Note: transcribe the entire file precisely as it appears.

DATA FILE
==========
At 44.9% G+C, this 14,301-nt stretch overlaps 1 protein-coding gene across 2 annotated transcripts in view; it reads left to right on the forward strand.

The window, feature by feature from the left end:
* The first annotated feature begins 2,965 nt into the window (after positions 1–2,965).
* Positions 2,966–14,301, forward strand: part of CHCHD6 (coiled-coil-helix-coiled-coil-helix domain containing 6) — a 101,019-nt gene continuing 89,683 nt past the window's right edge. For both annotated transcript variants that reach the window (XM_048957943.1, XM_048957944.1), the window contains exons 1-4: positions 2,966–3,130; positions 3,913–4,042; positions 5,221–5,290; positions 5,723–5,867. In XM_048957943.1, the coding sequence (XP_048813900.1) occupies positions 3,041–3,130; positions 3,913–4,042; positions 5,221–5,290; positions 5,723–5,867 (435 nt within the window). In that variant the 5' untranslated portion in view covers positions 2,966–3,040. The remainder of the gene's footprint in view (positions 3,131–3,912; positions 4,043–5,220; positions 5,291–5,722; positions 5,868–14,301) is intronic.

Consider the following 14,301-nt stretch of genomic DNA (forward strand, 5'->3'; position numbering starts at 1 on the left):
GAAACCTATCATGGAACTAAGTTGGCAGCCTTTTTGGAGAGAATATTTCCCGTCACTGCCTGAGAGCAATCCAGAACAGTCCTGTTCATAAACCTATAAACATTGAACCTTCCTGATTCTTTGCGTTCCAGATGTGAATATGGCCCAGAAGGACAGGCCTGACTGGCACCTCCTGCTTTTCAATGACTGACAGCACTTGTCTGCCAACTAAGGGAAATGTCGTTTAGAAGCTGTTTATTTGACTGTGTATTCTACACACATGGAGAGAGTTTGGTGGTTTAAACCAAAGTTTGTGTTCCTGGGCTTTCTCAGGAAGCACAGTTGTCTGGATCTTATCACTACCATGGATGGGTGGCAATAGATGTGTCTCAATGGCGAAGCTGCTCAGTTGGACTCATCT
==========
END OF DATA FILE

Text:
At 44.9% G+C, this 14,301-nt stretch overlaps 1 protein-coding gene across 2 annotated transcripts in view; it reads left to right on the forward strand.

The window, feature by feature from the left end:
* The first annotated feature begins 2,965 nt into the window (after positions 1–2,965).
* Positions 2,966–14,301, forward strand: part of CHCHD6 (coiled-coil-helix-coiled-coil-helix domain containing 6) — a 101,019-nt gene continuing 89,683 nt past the window's right edge. For both annotated transcript variants that reach the window (XM_048957943.1, XM_048957944.1), the window contains exons 1-4: positions 2,966–3,130; positions 3,913–4,042; positions 5,221–5,290; positions 5,723–5,867. In XM_048957943.1, the coding sequence (XP_048813900.1) occupies positions 3,041–3,130; positions 3,913–4,042; positions 5,221–5,290; positions 5,723–5,867 (435 nt within the window). In that variant the 5' untranslated portion in view covers positions 2,966–3,040. The remainder of the gene's footprint in view (positions 3,131–3,912; positions 4,043–5,220; positions 5,291–5,722; positions 5,868–14,301) is intronic.

Consider the following 14,301-nt stretch of genomic DNA (forward strand, 5'->3'; position numbering starts at 1 on the left):
GAAACCTATCATGGAACTAAGTTGGCAGCCTTTTTGGAGAGAATATTTCCCGTCACTGCCTGAGAGCAATCCAGAACAGTCCTGTTCATAAACCTATAAACATTGAACCTTCCTGATTCTTTGCGTTCCAGATGTGAATATGGCCCAGAAGGACAGGCCTGACTGGCACCTCCTGCTTTTCAATGACTGACAGCACTTGTCTGCCAACTAAGGGAAATGTCGTTTAGAAGCTGTTTATTTGACTGTGTATTCTACACACATGGAGAGAGTTTGGTGGTTTAAACCAAAGTTTGTGTTCCTGGGCTTTCTCAGGAAGCACAGTTGTCTGGATCTTATCACTACCATGGATGGGTGGCAATAGATGTGTCTCAATGGCGAAGCTGCTCAGTTGGACTCATCT